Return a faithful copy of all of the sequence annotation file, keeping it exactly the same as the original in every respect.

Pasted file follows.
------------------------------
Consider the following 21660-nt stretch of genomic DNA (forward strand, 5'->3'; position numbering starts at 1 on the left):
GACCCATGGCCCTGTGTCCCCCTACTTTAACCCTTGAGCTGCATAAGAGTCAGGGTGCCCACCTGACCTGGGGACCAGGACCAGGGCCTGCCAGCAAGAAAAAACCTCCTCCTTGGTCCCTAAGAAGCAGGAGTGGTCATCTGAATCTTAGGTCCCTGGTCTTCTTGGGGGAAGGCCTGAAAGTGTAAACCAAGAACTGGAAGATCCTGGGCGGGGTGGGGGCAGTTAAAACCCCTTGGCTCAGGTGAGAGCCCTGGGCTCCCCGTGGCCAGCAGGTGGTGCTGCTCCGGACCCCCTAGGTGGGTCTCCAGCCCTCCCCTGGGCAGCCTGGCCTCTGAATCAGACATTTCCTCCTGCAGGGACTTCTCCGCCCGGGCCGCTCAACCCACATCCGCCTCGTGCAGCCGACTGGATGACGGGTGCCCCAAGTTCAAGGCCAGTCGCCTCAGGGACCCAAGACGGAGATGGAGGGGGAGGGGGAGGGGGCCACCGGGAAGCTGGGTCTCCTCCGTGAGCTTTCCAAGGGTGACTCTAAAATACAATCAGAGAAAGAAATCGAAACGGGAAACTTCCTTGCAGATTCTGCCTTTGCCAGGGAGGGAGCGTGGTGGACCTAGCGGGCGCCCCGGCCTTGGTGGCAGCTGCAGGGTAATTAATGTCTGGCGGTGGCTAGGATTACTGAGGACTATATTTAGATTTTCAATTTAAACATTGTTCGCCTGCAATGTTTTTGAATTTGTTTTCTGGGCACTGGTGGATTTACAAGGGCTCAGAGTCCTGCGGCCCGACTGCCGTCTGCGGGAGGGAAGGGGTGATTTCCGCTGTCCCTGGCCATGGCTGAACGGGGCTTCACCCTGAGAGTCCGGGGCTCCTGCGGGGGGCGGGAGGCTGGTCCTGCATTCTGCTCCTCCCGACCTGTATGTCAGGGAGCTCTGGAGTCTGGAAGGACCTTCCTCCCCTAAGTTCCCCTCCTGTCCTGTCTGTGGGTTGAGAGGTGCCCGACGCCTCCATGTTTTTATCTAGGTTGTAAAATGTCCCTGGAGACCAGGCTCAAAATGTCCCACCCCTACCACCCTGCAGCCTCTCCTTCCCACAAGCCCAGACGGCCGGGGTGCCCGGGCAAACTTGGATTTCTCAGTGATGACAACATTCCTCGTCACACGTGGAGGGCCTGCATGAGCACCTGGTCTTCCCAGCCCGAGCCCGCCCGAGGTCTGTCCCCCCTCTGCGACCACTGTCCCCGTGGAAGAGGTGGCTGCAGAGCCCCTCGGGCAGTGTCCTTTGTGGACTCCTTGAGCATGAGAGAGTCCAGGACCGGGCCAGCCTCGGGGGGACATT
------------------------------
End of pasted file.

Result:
Consider the following 21660-nt stretch of genomic DNA (forward strand, 5'->3'; position numbering starts at 1 on the left):
GACCCATGGCCCTGTGTCCCCCTACTTTAACCCTTGAGCTGCATAAGAGTCAGGGTGCCCACCTGACCTGGGGACCAGGACCAGGGCCTGCCAGCAAGAAAAAACCTCCTCCTTGGTCCCTAAGAAGCAGGAGTGGTCATCTGAATCTTAGGTCCCTGGTCTTCTTGGGGGAAGGCCTGAAAGTGTAAACCAAGAACTGGAAGATCCTGGGCGGGGTGGGGGCAGTTAAAACCCCTTGGCTCAGGTGAGAGCCCTGGGCTCCCCGTGGCCAGCAGGTGGTGCTGCTCCGGACCCCCTAGGTGGGTCTCCAGCCCTCCCCTGGGCAGCCTGGCCTCTGAATCAGACATTTCCTCCTGCAGGGACTTCTCCGCCCGGGCCGCTCAACCCACATCCGCCTCGTGCAGCCGACTGGATGACGGGTGCCCCAAGTTCAAGGCCAGTCGCCTCAGGGACCCAAGACGGAGATGGAGGGGGAGGGGGAGGGGGCCACCGGGAAGCTGGGTCTCCTCCGTGAGCTTTCCAAGGGTGACTCTAAAATACAATCAGAGAAAGAAATCGAAACGGGAAACTTCCTTGCAGATTCTGCCTTTGCCAGGGAGGGAGCGTGGTGGACCTAGCGGGCGCCCCGGCCTTGGTGGCAGCTGCAGGGTAATTAATGTCTGGCGGTGGCTAGGATTACTGAGGACTATATTTAGATTTTCAATTTAAACATTGTTCGCCTGCAATGTTTTTGAATTTGTTTTCTGGGCACTGGTGGATTTACAAGGGCTCAGAGTCCTGCGGCCCGACTGCCGTCTGCGGGAGGGAAGGGGTGATTTCCGCTGTCCCTGGCCATGGCTGAACGGGGCTTCACCCTGAGAGTCCGGGGCTCCTGCGGGGGGCGGGAGGCTGGTCCTGCATTCTGCTCCTCCCGACCTGTATGTCAGGGAGCTCTGGAGTCTGGAAGGACCTTCCTCCCCTAAGTTCCCCTCCTGTCCTGTCTGTGGGTTGAGAGGTGCCCGACGCCTCCATGTTTTTATCTAGGTTGTAAAATGTCCCTGGAGACCAGGCTCAAAATGTCCCACCCCTACCACCCTGCAGCCTCTCCTTCCCACAAGCCCAGACGGCCGGGGTGCCCGGGCAAACTTGGATTTCTCAGTGATGACAACATTCCTCGTCACACGTGGAGGGCCTGCATGAGCACCTGGTCTTCCCAGCCCGAGCCCGCCCGAGGTCTGTCCCCCCTCTGCGACCACTGTCCCCGTGGAAGAGGTGGCTGCAGAGCCCCTCGGGCAGTGTCCTTTGTGGACTCCTTGAGCATGAGAGAGTCCAGGACCGGGCCAGCCTCGGGGGGACATT